Dr. Ida P. Rolf, PhD

The second reason that Structural Integration results in improved yoga performance relates to flexibility and range of motion. Just as breathing is a focus of my work from the first session on, so is manipulating fascia that may be restricting regions of your body from working effectively. As muscles are freed to do their appropriate jobs, and body regions are realigned to their proper places in relationship with one another and in relation to gravity, you’ll find that the muscles become stronger, your body feels longer, and your flexibility increases. With these results comes an increased range of motion. For the practitioner of yoga, this means an ability to attain postures that are critical to growth and development in one’s practice.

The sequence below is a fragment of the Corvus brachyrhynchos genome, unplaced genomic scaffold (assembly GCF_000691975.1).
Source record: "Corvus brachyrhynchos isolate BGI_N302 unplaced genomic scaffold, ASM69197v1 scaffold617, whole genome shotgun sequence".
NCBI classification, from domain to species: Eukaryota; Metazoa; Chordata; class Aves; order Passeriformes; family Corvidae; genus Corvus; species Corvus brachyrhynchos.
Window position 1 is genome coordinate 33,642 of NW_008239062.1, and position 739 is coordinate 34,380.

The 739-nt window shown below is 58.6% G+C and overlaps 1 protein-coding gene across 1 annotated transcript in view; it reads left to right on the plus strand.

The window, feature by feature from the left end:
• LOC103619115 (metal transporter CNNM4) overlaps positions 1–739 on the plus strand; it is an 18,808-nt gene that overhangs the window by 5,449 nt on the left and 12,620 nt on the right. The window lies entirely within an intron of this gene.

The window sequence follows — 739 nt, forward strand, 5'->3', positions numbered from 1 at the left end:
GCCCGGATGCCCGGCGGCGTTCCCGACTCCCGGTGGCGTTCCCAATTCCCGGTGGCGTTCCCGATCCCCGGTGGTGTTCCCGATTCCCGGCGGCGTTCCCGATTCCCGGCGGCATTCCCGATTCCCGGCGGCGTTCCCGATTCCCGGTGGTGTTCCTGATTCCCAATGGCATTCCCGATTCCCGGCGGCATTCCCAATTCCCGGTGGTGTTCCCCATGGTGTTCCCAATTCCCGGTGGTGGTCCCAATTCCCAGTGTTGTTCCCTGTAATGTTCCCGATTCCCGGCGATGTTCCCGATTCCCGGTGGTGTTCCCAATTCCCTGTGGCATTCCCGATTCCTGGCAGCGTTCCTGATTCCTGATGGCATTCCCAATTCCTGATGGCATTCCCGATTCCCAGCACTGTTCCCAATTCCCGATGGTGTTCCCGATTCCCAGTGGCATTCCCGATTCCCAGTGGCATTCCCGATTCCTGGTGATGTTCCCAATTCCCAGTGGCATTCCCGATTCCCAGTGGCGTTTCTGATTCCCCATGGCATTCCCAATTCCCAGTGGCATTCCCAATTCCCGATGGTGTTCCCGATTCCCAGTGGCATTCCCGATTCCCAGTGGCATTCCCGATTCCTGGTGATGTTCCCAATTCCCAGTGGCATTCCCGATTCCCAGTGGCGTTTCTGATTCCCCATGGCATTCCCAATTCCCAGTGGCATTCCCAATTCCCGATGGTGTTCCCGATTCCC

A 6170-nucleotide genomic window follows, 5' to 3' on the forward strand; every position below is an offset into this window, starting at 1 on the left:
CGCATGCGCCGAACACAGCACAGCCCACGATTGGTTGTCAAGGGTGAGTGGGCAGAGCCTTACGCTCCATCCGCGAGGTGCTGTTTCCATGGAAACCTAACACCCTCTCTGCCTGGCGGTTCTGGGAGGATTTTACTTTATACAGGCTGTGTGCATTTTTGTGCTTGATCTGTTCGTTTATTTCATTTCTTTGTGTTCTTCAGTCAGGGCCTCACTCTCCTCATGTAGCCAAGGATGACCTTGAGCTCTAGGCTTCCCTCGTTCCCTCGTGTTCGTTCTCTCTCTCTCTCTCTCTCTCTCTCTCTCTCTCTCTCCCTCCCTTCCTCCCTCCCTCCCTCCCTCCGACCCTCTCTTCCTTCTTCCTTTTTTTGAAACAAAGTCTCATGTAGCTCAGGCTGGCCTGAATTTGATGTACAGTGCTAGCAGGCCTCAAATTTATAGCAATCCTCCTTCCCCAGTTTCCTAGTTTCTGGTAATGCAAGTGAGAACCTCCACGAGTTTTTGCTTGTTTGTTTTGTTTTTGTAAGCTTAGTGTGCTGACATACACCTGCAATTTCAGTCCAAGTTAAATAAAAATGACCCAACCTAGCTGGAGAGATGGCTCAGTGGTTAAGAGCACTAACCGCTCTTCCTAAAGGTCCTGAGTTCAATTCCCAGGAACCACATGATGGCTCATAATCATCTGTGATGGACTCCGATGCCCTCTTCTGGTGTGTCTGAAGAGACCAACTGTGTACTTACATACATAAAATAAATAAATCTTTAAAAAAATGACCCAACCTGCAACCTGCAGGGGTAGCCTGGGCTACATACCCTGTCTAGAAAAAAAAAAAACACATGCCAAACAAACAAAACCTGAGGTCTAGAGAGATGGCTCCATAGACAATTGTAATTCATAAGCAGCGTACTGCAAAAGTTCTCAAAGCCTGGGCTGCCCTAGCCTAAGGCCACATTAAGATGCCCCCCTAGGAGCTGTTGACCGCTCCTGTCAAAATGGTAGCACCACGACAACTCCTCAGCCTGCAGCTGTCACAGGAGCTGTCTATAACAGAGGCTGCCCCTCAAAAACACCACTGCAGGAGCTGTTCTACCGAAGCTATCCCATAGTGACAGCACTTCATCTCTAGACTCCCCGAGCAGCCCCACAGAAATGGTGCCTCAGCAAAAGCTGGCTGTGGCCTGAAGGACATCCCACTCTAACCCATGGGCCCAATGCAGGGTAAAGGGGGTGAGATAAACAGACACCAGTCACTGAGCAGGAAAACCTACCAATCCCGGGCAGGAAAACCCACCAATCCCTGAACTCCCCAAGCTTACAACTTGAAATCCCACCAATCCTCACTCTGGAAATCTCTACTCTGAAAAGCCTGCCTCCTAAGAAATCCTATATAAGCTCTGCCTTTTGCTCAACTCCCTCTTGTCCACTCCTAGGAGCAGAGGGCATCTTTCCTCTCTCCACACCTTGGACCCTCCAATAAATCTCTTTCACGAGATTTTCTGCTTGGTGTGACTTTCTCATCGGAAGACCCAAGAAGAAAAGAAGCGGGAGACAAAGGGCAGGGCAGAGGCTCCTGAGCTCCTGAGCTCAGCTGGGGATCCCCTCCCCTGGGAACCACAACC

A third reason for this enhanced performance is related to the first two, but can be less readily apparent. The house-on-faulty-foundation metaphor I’ve referred to in earlier articles applies here. When your body is out of proper alignment, the rest of the body compensates for the ill-aligned part’s inability to function correctly. In yoga, this can mean that a person is using incorrect posture by avoiding certain areas of the body, or by unintentionally using body parts incorrectly. A result of the work I do throughout the 10 series is to realign each part to its correct place and function, and this restores the correct relationship among all major segments of the body returning balance and symmetry to the structure of the body. In short, when all body parts are where they are supposed to be, they function in the manner they were intended to. In yoga, this translates into asanas that are performed correctly and often with greater depth and ease.

These benefits also relate to practitioners of Pilates, Dance, Martial Arts or any other individual whose performance depends on balance, strength, and flexibility.